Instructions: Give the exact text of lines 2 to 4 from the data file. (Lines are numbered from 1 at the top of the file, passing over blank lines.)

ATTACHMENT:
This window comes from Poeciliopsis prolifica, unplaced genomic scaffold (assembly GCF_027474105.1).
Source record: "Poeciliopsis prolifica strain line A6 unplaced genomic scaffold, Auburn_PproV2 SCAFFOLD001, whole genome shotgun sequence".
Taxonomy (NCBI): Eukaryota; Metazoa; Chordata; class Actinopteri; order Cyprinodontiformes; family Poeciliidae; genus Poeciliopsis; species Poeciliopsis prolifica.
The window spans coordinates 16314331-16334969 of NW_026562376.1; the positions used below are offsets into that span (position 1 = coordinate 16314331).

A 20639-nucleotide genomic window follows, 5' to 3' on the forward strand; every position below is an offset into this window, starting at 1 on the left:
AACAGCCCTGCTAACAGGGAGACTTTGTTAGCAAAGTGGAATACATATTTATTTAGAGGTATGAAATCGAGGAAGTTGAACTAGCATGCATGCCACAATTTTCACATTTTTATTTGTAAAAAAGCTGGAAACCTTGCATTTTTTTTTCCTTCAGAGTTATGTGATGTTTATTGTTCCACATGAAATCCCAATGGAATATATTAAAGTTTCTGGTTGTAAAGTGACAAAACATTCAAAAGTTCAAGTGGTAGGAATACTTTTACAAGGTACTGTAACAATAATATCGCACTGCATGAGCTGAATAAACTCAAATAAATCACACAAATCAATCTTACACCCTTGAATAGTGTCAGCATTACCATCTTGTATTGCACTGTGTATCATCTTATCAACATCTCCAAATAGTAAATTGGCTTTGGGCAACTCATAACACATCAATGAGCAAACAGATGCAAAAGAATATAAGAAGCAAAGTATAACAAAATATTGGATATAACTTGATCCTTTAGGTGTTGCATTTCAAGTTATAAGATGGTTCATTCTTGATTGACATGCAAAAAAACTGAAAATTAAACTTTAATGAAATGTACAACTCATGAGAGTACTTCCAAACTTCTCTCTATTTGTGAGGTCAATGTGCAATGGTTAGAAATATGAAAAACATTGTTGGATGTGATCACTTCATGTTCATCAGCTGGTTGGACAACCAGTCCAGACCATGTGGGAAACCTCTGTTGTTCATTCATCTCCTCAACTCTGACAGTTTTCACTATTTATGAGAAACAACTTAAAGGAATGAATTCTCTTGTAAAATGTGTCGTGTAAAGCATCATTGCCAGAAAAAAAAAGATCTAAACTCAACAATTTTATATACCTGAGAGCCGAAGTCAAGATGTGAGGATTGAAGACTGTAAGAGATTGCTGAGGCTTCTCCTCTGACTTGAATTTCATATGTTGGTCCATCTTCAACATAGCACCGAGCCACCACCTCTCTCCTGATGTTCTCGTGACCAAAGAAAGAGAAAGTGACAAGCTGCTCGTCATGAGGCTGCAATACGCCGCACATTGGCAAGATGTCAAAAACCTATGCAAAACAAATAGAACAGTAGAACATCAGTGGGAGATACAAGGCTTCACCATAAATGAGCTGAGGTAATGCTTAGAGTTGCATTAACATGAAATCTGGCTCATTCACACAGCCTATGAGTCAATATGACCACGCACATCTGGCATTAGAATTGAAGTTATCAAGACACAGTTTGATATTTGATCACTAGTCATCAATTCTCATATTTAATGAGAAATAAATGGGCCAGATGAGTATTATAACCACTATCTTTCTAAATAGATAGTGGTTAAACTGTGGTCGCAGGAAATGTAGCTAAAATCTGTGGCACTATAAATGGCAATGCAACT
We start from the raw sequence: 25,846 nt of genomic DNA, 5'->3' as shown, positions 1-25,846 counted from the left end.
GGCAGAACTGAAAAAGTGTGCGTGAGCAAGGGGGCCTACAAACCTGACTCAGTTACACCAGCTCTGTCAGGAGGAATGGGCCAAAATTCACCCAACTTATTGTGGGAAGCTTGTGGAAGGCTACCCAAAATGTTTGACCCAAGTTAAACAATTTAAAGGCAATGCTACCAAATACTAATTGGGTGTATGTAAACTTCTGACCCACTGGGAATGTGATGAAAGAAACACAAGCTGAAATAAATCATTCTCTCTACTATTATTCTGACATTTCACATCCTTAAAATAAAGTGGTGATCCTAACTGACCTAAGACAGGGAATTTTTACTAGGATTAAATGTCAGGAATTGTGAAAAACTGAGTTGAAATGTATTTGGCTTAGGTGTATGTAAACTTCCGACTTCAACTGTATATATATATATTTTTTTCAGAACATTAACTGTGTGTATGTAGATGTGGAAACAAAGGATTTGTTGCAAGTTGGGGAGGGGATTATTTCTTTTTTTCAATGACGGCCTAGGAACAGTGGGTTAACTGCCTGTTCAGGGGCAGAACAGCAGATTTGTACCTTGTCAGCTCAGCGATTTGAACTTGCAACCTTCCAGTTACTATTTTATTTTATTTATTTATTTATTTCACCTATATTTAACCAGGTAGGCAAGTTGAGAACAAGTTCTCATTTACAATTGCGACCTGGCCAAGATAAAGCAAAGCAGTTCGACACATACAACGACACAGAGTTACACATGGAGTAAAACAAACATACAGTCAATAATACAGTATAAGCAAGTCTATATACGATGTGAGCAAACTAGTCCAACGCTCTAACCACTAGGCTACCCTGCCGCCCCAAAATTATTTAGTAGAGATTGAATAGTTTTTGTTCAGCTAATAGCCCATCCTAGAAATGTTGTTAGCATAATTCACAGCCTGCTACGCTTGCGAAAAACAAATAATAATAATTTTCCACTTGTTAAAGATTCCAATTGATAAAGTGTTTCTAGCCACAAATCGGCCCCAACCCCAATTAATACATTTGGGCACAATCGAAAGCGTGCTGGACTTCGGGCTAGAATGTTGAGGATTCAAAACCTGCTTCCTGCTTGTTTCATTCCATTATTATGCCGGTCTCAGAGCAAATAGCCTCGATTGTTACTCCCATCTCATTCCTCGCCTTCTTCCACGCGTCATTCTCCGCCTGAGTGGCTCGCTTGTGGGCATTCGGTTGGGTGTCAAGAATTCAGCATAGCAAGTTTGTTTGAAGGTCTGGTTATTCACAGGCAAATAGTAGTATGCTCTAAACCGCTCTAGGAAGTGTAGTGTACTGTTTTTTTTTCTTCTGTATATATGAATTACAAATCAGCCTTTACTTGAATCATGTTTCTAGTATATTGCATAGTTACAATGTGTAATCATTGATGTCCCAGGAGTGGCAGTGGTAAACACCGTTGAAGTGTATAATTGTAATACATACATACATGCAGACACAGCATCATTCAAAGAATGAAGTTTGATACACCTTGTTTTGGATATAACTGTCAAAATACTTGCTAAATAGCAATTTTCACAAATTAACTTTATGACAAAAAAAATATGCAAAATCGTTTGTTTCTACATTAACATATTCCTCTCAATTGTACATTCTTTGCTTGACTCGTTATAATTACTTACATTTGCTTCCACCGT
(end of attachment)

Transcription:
Source record: "Poeciliopsis prolifica strain line A6 unplaced genomic scaffold, Auburn_PproV2 SCAFFOLD001, whole genome shotgun sequence".
Taxonomy (NCBI): Eukaryota; Metazoa; Chordata; class Actinopteri; order Cyprinodontiformes; family Poeciliidae; genus Poeciliopsis; species Poeciliopsis prolifica.
The window spans coordinates 16314331-16334969 of NW_026562376.1; the positions used below are offsets into that span (position 1 = coordinate 16314331).